→ We have one more startup to add to the list before we call it a day. ATAI Life Sciences, which likes to dabble with psychedelics in developing new therapies, has another mind bender in the works. They’ve kickstarted a new company to delve into formulations of N,N-dimethyltryptamine (DMT) —the active ingredient in ayahuasca — for new drugs to use in the mental health field. DMT acts as a partial agonist on a variety of 5-HT receptors, they say, which makes it a good candidate for patients not attracted to the potent brew featured on certain South American journeys. “These novel products are expected to simplify in-clinic administration and allow greater pharmacokinetic control of the psychedelic experience and its overall duration,” said Srinivas Rao, chief scientific officer of ATAI. “Patients may even be able to attend psychotherapy sessions later the same day.”
→ Mylan has received the green light from regulators in India for its tuberculosis drug pretomanid. It’s only the third treatment for drug-resistant forms of the disease to be approved in more than 40 years, following J&J’s bedaquiline and Otsuka’s delamanid. India accounts for roughly 25% of the world’s tuberculosis cases, and Covid-19 has raised fears that previous efforts to curtail TB will be hampered. The WHO said in May that an additional 1.4 million people could die from TB within the next five years as a direct result of the Covid-19 pandemic.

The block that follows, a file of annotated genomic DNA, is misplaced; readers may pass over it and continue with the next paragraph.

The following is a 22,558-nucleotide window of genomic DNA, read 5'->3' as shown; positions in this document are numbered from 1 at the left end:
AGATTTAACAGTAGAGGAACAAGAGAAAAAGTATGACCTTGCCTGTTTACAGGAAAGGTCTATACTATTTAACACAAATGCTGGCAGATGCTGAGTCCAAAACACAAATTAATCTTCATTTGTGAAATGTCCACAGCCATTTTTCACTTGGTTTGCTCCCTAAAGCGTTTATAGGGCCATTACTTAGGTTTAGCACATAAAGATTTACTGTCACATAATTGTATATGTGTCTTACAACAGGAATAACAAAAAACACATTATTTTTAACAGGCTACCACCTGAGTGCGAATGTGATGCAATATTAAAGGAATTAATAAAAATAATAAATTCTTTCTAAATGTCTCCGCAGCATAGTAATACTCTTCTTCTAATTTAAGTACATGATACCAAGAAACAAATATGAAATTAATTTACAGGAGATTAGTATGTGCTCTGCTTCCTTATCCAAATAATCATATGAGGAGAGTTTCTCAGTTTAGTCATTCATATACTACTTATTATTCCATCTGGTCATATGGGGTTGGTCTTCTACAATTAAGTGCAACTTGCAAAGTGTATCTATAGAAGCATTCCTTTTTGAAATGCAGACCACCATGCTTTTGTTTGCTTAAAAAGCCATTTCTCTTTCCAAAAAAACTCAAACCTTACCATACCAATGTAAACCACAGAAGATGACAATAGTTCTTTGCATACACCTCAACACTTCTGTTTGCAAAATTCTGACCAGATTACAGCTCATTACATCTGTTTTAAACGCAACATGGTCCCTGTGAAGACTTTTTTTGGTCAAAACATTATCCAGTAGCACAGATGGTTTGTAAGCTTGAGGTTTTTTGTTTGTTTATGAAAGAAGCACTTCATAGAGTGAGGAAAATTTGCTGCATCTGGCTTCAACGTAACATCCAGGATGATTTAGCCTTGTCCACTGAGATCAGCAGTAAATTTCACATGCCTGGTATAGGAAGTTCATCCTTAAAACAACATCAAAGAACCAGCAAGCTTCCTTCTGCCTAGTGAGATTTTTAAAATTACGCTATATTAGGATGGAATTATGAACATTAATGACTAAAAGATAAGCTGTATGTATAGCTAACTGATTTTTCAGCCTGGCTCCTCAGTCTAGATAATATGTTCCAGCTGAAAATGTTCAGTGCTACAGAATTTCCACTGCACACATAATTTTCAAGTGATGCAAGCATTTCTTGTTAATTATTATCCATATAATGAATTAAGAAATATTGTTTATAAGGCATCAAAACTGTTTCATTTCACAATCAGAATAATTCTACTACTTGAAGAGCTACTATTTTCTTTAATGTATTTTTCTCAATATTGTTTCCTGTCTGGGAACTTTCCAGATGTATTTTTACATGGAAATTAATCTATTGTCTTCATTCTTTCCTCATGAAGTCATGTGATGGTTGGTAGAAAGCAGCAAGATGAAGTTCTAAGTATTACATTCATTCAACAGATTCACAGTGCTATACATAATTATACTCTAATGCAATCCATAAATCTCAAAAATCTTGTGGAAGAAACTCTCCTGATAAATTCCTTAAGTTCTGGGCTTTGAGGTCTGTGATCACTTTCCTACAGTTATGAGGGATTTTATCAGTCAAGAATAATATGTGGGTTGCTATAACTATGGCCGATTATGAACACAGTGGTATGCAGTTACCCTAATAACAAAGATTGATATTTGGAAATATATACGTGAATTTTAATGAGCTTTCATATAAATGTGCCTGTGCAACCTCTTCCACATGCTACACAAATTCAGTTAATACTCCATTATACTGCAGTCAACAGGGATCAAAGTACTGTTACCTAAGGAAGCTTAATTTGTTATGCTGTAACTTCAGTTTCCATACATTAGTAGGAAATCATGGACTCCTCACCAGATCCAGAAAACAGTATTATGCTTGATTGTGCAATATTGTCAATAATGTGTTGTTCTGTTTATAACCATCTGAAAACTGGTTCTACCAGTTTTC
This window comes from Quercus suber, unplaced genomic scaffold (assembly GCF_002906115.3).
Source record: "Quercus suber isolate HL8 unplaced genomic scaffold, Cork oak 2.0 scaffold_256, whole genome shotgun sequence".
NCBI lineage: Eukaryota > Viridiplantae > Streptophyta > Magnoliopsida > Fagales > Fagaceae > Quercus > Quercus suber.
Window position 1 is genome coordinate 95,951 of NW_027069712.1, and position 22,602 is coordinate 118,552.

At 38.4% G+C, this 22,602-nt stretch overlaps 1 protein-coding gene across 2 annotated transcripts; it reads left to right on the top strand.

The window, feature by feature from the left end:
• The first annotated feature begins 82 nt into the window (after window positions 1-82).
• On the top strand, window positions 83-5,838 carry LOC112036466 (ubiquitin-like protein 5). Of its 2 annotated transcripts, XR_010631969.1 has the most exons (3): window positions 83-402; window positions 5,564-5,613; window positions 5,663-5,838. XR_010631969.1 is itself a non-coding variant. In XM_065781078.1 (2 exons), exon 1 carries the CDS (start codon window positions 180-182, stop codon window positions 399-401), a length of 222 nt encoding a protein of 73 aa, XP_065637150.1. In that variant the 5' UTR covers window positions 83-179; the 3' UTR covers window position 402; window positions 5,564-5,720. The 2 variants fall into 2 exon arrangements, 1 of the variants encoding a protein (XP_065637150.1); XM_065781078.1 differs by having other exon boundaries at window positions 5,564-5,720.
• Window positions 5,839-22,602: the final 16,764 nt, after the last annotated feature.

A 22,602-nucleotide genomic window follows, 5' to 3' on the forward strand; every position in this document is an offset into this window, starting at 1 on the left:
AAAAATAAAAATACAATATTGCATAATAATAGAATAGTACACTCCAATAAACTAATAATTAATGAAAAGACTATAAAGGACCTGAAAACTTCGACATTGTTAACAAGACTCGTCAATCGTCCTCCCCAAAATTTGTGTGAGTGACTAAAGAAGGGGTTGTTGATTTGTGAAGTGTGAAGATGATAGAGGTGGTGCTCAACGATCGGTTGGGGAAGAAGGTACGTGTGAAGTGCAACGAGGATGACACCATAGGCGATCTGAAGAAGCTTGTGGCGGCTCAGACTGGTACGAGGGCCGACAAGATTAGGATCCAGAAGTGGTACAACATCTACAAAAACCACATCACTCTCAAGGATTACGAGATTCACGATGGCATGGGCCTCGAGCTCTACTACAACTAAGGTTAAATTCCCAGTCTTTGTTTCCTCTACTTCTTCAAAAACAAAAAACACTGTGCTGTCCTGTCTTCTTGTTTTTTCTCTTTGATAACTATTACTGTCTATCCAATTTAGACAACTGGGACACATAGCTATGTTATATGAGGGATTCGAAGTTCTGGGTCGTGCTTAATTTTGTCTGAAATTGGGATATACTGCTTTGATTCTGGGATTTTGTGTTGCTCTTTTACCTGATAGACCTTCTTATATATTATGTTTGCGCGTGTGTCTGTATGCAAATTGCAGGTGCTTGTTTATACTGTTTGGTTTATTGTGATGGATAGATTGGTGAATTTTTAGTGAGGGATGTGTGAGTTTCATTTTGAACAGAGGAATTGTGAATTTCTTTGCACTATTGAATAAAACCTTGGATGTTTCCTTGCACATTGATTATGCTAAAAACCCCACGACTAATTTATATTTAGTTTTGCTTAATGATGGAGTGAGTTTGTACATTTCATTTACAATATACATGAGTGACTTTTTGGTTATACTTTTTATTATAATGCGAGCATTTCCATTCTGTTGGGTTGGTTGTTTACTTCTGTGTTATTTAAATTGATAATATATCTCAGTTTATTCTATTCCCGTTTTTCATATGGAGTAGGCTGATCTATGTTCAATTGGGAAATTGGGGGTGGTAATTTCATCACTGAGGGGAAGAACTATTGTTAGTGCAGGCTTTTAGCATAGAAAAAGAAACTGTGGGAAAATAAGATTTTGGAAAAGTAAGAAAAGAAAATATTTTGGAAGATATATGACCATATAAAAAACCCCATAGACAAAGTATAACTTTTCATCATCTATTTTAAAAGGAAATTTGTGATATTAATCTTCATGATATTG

→ The Alzheimer’s Drug Discovery Foundation has sealed several partnerships with Roche, Shionogi, J&J’s Janssen and Eisai to launch a biobank sharing program. Part of the Diagnostics Accelerator, the initiative aims to develop better biomarker tests by analyzing blood and cerebral spinal fluid specimens from Alzheimer’s patients in earlier clinical trials.
→ The Ohio State University has spun a company out of Zhiwei Hu’s lab, providing the seed funding to run more preclinical studies and scale up manufacturing for his next-generation tissue factor (TF) immunotherapies targeting triple-negative breast cancer, among others. CincyTech, a local fund in Cincinnati, led the financing for Eikonoklastes Therapeutics, which is run by former Myonexus exec Bruce Halpryn.